When we examine leaders in sport there are many skills and behaviours that skilled exponents have brought to the sporting environment that we can learn from and transfer those qualities into our business lives. There are many instances of exceptional leadership in sport where we can learn valuable lessons. The much vaunted and missed Seve Ballesteros’ unforgettable performance leading by example as Captain in the 1997 Ryder Cup at Valderrama where he inspired European victory.
The ultimate example of sporting leaders for many would be the way the popular and inspiring Bobby Moore led his side to win the 1996 football World Cup final for England. Again if leading by example was the main criteria for outstanding leadership then the way Diego Maradona in 1986 and Franz Beckenbauer in 1974 led their respective teams to a football World Cup final win cannot be ignored.
One final example of steadfast leadership and utter resolve would be the England rugby captain Martin Johnson who displayed many qualities as a leader on the field pf play but who did not endear himself to the Irish crowd at Lansdowne Road in 2003. When, having already lined up for the anthems, it was demanded that he move his team down the pitch so that Irish President Mary McAleese could be introduced to the teams. Johnson flatly refused and stood fast ordering his team to stay where they were. It is said that he was standing exactly where he had been previously told to stand with his team and making them move was an act designed to unnerve the English before the game. Agree or disagree, your choice, but it cannot be denied that he showed great resolve and strength of character where the result was that his team would have followed him anywhere that day.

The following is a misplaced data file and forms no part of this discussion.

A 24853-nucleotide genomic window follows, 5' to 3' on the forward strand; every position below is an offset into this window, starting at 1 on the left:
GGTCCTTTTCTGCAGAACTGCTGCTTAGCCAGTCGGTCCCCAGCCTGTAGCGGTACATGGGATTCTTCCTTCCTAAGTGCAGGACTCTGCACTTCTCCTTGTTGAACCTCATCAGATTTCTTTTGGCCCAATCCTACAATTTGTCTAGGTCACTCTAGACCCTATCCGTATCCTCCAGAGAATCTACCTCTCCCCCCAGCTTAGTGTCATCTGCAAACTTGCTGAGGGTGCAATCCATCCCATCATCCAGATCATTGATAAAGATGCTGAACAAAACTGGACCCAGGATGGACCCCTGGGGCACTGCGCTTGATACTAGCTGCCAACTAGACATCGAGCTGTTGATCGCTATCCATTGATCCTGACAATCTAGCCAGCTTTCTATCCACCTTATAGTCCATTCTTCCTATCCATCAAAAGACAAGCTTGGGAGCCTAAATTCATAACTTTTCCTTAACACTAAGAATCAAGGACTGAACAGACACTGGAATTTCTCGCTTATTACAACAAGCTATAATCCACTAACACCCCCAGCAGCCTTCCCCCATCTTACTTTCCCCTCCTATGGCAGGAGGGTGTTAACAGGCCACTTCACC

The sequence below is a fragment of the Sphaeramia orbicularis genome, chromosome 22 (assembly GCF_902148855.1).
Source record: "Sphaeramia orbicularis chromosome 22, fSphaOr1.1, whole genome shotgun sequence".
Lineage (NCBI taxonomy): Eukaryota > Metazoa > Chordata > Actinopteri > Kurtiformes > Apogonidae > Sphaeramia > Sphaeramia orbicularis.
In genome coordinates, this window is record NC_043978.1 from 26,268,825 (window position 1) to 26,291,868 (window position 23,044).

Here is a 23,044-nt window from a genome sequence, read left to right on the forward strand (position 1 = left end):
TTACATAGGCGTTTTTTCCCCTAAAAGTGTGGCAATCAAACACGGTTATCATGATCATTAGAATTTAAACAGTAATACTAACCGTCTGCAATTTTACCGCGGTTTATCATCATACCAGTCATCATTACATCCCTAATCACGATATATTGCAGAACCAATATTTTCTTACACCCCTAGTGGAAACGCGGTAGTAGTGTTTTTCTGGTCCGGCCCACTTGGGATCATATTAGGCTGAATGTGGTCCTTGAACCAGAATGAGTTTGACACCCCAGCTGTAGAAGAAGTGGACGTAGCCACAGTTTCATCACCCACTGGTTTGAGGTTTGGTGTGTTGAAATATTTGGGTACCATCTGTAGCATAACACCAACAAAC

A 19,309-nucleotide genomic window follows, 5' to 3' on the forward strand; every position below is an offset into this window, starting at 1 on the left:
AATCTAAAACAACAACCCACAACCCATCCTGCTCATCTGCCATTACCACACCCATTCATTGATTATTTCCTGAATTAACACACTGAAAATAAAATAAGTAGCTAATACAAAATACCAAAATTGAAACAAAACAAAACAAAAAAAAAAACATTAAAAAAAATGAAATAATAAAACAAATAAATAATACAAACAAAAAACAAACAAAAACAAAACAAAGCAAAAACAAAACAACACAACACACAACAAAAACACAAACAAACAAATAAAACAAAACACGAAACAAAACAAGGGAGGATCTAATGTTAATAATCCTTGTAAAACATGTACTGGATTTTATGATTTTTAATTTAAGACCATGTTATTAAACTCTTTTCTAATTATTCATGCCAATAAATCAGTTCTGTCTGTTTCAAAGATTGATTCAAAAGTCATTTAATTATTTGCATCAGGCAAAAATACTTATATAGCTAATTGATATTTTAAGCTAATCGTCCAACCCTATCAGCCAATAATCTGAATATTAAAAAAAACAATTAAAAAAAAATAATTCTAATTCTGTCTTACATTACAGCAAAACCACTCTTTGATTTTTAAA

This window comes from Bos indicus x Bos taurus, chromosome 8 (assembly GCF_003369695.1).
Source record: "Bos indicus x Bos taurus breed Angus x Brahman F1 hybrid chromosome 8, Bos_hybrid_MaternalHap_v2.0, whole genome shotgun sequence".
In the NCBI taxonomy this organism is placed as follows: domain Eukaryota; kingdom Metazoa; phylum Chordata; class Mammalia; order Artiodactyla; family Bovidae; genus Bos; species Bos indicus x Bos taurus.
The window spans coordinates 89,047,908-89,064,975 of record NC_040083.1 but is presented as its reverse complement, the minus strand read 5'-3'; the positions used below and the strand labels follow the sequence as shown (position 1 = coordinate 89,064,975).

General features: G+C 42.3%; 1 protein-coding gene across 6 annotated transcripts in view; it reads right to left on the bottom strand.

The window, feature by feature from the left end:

If we examine the key characteristics, qualities, skills and attributes of a leader they are inevitably found in sport just as they are in business. Effective leaders in both instances have to display a high degree of integrity and honesty. They are invariably good communicators, confident in their own ability and exude a positive attitude. Winston Churchill was for many the ultimate leader and certainly if what we want from those who lead us is strength of character, resolve and commitment in the way that Martin Johnson displayed, then these are all qualities that the British Prime Minister during the Second World War had in plentiful supply.
If you are a coach in any sport then look to the skills and qualities that help you at work and apply them to the way you lead and manage your team in sport. If you are a team coach but are not in a management position at work then a good place to start would be to look to those around you who display the same qualities of an effective leader and simply copy their behaviour. Likewise, if you have a magic formula that works for you with your sports team at the weekend then try using the same skills and techniques at work; you may be surprised at the results.
At Maguire Training we seek to bring all these comparisons and more to leadership training and indeed during teambuilding events whether outdoors or classroom based. You can find out more about leadership and team building events by following the links below.
Alternatively call us on 0333 5777 144 to talk through how we can help you build effective leaders in your organisation.